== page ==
Nature conservation

Threatened species

Banksia conferta subsp. conferta - profile

Indicative distribution

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The areas shown in pink and/purple are the sub-regions where the species or community is known or predicted to occur. They may not occur thoughout the sub-region but may be restricted to certain areas. ( click here to see geographic restrictions). The information presented in this map is only indicative and may contain errors and omissions.
Scientific name: Banksia conferta subsp. conferta
Conservation status in NSW: Critically Endangered
Commonwealth status: Not listed
Gazetted date: 10 Aug 2007
Profile last updated: 24 Jul 2019


Banksia conferta subsp. conferta is a shrub growing to 4 m, irregular in shape, with bark roughly tessellated and grey in colour. Branchlets can be hairy to hairless and varying in colour from orange to red or brown. The leaves are whorled, elliptic to oval shaped, 3.5-12 cm long by 0.7-4 cm wide, with coarse short hairs on the upper surface and hairy to smooth on the lower surface. The flower clusters are cylindrical, 7-19 cm long and 5-6 cm wide at flowering. Individual flowers are yellowish-green to pinkish-brown in bud and golden when open, the styles are pale yellow and the old flowers may persist for several years. The seeds are egg-shaped 14-17 mm long; the seed body is crescent shaped, 8-9 mm long, 2-3.5 mm wide and smooth.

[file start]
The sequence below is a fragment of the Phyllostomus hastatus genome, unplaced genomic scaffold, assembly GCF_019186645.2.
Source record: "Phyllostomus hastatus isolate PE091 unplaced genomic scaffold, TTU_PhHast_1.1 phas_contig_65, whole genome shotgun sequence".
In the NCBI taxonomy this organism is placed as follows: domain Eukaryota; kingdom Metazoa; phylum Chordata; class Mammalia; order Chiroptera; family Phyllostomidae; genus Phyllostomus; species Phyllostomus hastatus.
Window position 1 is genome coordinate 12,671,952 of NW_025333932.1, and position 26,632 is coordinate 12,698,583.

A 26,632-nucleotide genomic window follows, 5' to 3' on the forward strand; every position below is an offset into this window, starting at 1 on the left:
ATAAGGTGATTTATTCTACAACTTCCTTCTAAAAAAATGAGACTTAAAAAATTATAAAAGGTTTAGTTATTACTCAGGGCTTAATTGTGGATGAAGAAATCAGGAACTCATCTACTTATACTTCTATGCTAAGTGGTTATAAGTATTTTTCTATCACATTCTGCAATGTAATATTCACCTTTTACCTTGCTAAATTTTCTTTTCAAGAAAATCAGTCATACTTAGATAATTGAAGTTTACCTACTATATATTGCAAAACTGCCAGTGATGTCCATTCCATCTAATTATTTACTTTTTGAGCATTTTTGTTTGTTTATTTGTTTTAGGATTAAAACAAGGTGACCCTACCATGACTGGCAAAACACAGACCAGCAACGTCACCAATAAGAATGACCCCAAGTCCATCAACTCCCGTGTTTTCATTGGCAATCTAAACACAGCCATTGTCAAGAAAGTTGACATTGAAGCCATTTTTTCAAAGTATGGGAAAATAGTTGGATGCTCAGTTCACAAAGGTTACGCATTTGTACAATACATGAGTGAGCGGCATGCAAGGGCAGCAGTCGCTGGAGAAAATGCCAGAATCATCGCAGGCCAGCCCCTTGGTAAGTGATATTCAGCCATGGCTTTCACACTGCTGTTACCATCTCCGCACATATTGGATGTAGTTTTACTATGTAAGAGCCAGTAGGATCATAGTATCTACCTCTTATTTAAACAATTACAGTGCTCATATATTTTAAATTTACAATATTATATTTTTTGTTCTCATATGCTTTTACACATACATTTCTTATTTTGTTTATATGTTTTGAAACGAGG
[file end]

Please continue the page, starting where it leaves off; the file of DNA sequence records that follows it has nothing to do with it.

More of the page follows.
In NSW, Banksia conferta subsp. conferta has a highly restricted geographic distribution. It is currently known only from a number of populations occupying about 23 ha in a small area of Coorabakh National Park, north west of Lansdowne on the Mid North Coast. Banksia conferta subsp. conferta is also known from the Lamington Plateau and the Glass House Mountains in Queensland, more than 400 km to the north.

Habitat and ecology

  • Detailed survey of the Coorabakh National Park population in 2009 estimated a total population of about 5,000 to 10,000 individuals with about 65% being mature plants,30% immature and 5% seedlings.
  • Adult plants are single-stemmed and likely to be killed by fire. Seeds are held within woody cones, and are mostly released after fire. Regeneration mainly occurs from canopy-stored seed released after fire although evidence based on population structure and fire history suggests that some seed leakage and regeneration can occur without fire.
  • Extreme fluctuations in population size may occur depending on the time between fires and establishment success of seedlings. Because of this populations are susceptible to declines or extinctions when fires recur at very short or very long intervals.
  • Banksia conferta subsp. conferta is found on exposed rocky slopes in well-drained skeletal soil derived from high-quartz conglomerate or occasionally trachyte. It occurs in comparatively low open forest with a dry sclerophyll understorey.

Regional distribution and habitat

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Recovery strategies

Activities to assist this species

Information sources

IBRA Bioregion IBRA Subregion Known or predicted Geographic restrictions region
NSW North CoastComboyne Plateau Known South and east of the Wauchope to Wingham Road
NSW North CoastMacleay Hastings Known West of the Pacific Highway, south of Oxley Highway and south and east of the Wauchope to Wingham Road
Other StateQLD Known None